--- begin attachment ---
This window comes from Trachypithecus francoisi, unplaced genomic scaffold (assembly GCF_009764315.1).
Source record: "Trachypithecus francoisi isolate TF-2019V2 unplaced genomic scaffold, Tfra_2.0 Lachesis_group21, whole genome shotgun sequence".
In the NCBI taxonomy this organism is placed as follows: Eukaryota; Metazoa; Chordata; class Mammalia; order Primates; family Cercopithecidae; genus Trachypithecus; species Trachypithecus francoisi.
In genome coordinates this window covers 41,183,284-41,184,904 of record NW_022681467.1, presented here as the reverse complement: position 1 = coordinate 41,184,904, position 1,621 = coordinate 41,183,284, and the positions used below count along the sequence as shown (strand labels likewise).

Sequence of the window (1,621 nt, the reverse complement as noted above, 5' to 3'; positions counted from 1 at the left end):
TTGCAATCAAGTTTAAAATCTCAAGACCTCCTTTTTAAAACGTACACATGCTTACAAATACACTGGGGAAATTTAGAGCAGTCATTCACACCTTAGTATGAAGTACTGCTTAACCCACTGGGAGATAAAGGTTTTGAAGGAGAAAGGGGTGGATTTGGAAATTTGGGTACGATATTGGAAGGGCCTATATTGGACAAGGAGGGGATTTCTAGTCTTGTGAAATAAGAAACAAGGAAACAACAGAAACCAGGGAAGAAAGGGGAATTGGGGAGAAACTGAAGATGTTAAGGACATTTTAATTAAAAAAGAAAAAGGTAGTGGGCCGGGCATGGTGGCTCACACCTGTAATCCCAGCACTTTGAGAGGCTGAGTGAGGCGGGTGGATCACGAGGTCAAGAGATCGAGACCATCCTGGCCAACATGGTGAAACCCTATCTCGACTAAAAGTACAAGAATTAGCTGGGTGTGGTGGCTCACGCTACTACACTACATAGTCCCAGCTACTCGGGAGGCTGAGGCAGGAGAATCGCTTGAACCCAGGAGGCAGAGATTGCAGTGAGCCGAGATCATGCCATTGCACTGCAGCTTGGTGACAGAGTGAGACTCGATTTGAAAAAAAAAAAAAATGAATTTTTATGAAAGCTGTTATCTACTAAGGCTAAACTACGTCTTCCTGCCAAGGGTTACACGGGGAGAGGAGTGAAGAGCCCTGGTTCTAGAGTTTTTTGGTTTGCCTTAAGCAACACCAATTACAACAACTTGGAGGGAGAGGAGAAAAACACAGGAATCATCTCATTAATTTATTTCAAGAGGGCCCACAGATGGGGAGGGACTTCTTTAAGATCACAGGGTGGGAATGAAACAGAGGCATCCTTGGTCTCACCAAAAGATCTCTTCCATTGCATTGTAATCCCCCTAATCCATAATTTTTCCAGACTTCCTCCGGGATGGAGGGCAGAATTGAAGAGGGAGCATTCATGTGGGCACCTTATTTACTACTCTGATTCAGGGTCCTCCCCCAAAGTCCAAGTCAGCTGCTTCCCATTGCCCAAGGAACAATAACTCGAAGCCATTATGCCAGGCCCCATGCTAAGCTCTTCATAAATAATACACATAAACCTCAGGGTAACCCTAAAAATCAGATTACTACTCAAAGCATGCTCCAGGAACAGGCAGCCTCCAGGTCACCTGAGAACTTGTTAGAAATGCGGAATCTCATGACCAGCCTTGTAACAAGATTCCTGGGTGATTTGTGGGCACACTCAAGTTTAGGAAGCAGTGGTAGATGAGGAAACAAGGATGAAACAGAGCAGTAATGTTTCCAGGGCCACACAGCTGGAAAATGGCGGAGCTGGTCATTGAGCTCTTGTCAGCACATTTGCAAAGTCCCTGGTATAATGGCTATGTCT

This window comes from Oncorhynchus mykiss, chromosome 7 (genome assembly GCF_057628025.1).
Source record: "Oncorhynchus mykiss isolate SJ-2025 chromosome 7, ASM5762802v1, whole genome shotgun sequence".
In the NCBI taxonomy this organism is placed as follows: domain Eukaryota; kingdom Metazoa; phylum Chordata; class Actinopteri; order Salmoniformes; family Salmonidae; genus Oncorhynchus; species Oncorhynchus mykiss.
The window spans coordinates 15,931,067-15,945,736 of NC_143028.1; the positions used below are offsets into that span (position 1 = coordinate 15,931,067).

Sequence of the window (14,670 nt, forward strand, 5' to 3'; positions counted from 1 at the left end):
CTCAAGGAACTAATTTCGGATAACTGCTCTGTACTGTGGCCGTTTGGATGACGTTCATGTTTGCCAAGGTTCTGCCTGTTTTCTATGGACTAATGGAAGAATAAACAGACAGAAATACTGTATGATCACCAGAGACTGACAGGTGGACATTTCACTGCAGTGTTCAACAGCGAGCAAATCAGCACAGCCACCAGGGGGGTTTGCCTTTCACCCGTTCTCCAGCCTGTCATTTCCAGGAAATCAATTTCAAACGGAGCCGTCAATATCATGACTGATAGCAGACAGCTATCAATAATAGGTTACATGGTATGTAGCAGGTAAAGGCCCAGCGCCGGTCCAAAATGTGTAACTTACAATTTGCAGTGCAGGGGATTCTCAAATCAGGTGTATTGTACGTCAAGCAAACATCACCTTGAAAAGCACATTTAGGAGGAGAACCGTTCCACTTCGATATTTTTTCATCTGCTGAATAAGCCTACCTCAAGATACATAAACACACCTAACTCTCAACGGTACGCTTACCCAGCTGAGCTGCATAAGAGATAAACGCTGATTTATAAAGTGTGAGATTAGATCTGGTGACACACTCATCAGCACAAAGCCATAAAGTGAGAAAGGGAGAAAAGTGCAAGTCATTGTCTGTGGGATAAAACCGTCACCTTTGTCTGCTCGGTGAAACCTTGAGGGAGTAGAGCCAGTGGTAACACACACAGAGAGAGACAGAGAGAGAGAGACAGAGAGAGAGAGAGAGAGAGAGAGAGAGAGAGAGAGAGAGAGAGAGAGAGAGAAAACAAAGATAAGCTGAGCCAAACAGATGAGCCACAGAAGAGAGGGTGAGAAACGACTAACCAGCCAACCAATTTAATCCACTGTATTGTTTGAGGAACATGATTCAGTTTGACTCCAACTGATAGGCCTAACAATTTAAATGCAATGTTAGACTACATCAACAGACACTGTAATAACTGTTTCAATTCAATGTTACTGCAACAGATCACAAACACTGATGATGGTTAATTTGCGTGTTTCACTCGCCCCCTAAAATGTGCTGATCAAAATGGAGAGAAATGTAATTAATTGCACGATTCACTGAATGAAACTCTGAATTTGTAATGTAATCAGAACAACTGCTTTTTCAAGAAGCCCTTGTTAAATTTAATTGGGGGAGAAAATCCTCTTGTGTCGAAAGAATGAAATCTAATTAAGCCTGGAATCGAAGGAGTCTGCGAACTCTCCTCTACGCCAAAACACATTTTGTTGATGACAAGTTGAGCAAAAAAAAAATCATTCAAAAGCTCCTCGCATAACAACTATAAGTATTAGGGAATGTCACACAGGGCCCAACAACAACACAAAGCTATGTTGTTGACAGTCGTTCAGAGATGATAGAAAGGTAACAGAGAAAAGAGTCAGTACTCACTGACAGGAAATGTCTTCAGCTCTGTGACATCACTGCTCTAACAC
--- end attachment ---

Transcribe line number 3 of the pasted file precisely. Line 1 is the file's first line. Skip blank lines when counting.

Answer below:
In the NCBI taxonomy this organism is placed as follows: Eukaryota; Metazoa; Chordata; class Mammalia; order Primates; family Cercopithecidae; genus Trachypithecus; species Trachypithecus francoisi.